Yep. This prefaced his signing a law requiring women to put an ad in the local newspaper listing all of the men she had slept with before being allowed to put her child up for adoption. The notice had to contain a physical description, including, but not limited to age, race, hair and eye color, and approximate height and weight of the mother and of any person the mother reasonably believes may be the father; the child’s date of birth; and any date and city, including county and state in which the city is located, in which the conception may have occurred. This had to run every week for a month. No War on Women here. Not from a man who wants to deny funding for your abortions and embarrass you out of even having an adoption. Nothing here but good old fashioned care for unborn ‘children.’

In last weeks debate Chris Christie beamed over his own record of having defunded Planned Parenthood and voting against it each of the 8 years since. Glorious! Although this account is actually misleading (I know, you are shocked), it is telling of his role in the War on Women. He eliminated $7.5 million for women’s health care funding, none of which went to abortions.

I live in Ohio. 74% of Ohioans are opposed to shutting down Planned Parenthood. That won’t stop our governor and current Presidential candidate, John Kasich, from sticking anti-choice legislation in bills that have nothing to do with health care so no one notices. He has already cut half of the states clinics. This fall he is expected to sign a new bill which will ban women from choosing to terminate because of a prenatal diagnosis of Down’s Syndrome. PAUSE. This bill is actually trying to tell women what their reasoning can be for an abortion. If that is not offensive enough for you, consider what precedent that sets. Remember, that is what all of the states have been trying all along: set a precedent to take to the Supreme Court.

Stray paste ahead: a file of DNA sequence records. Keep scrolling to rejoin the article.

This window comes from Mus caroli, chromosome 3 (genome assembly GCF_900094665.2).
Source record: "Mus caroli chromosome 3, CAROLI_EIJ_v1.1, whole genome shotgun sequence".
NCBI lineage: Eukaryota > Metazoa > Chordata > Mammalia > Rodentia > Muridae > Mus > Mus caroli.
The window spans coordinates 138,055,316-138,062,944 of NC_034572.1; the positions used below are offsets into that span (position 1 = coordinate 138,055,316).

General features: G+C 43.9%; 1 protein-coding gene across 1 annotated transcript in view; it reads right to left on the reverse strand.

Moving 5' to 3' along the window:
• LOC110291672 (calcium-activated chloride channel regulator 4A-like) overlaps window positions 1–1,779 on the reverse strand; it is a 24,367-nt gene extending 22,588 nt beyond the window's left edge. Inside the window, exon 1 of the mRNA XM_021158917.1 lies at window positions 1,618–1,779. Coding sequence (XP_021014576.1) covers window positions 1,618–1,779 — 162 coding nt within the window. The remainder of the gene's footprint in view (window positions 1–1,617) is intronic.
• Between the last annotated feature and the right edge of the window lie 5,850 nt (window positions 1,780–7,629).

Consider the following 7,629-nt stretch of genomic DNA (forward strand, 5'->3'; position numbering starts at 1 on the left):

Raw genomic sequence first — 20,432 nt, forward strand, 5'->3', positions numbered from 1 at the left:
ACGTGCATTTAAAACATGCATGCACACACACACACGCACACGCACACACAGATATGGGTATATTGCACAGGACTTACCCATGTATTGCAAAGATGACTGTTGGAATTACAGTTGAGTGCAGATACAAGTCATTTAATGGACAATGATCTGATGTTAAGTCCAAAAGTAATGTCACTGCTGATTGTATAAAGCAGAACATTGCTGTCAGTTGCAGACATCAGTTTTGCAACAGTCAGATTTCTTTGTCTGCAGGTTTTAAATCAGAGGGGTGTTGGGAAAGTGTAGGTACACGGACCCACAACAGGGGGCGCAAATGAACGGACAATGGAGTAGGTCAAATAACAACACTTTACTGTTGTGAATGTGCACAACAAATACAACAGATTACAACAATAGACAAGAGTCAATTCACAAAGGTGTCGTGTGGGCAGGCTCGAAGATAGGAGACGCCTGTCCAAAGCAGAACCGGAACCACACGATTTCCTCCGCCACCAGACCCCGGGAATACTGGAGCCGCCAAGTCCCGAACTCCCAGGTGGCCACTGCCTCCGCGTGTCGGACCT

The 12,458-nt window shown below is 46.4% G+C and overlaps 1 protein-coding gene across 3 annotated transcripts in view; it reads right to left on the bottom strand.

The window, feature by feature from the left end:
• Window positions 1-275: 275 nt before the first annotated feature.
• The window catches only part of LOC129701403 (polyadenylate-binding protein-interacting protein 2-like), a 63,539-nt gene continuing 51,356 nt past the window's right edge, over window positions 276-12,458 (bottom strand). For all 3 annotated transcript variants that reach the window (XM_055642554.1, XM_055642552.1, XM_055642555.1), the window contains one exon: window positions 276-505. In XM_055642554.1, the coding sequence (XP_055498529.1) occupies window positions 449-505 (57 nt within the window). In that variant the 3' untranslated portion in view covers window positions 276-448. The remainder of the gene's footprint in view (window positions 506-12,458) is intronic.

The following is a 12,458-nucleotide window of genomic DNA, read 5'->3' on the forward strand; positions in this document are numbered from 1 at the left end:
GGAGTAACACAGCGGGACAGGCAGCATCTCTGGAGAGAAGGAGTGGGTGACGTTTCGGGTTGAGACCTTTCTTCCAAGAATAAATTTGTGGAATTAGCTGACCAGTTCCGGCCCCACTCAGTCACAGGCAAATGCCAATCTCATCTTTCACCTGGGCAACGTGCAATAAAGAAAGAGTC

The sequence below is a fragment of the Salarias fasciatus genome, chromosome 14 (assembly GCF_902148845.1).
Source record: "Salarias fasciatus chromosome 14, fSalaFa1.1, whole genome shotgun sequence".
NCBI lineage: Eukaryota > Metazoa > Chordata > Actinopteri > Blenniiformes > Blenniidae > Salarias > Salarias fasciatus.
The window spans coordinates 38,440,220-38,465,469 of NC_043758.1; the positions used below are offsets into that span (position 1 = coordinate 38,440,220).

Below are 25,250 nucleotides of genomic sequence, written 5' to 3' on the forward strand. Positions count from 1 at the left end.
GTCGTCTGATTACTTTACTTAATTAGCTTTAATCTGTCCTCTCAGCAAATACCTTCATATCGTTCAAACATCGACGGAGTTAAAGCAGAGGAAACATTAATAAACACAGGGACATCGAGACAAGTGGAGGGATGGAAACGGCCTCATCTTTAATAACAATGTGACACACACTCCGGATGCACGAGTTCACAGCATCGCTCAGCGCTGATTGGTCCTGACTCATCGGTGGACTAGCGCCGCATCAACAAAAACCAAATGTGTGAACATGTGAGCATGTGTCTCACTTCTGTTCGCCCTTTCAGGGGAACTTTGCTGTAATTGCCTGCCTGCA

Kasich obviously doesn’t care about representing 74% of his constituents. This is pervasive with candidates on the right. Even though only the radicals on the right support anti-choice legislation, the candidates will continue to fight. If it is something their electorate does not support then why do they overwhelmingly vote against women’s issues?


Don’t allow people to confuse the discussion by throwing a word like ‘feminazi’ in a sentence or pretending to give a shit about ‘life.’ We live in a society where the women’s movement hasn’t moved much at all. We live in a society that accepts condemnation for those who fight for our rights. We live in a society that tells itself the rights guaranteed by the 14th Amendment aren’t necessarily attributable to women. Does that sound like bullshit? Is this Mean Progressive being dramatic? Then why have we still not passed the Equal Rights Amendment in nearly 100 years?Every opportunity that we have had to make a stand and ignored it while hoping others will step up and do their part brought us to this moment. And do not be mistaken, THIS MOMENT is crucial. The House has managed to get enough votes to defund Planned Parenthood. This is a lot more than their usual antics. It is an imperative that this be stopped. Please go to this site and fill in the blanks. It takes only a moment.

Tell your senators to reject the nationwide 20 week abortion ban
Click Here

ALSO BY Angie Brill, don’t miss Abortion Party.

Making shit up stupidparty style. Note the chart drawn up by a five year old -a chart that questioner lied about.

Just for some comic light relief. George Carlin back in 1983 nails it.

The Pope is Exercising an Exorcism right before our Eyes

On the day after the Blood Moon -it is time to thank our luck stars, for we have a new force in the constellation and now all you need is a telescope or the internet to see how this force can be harnessed. Sunday’s was the fourth appearance of a blood moon over the last two years, in what is known as a tetrad series.Will this be an omen that the ascendancy of Stupidparty will doom all of mankind—or will the forces of Math, Science and Fact and common decency start reviving our chances of survival, of thriving as human beings and protecting our beautiful planet?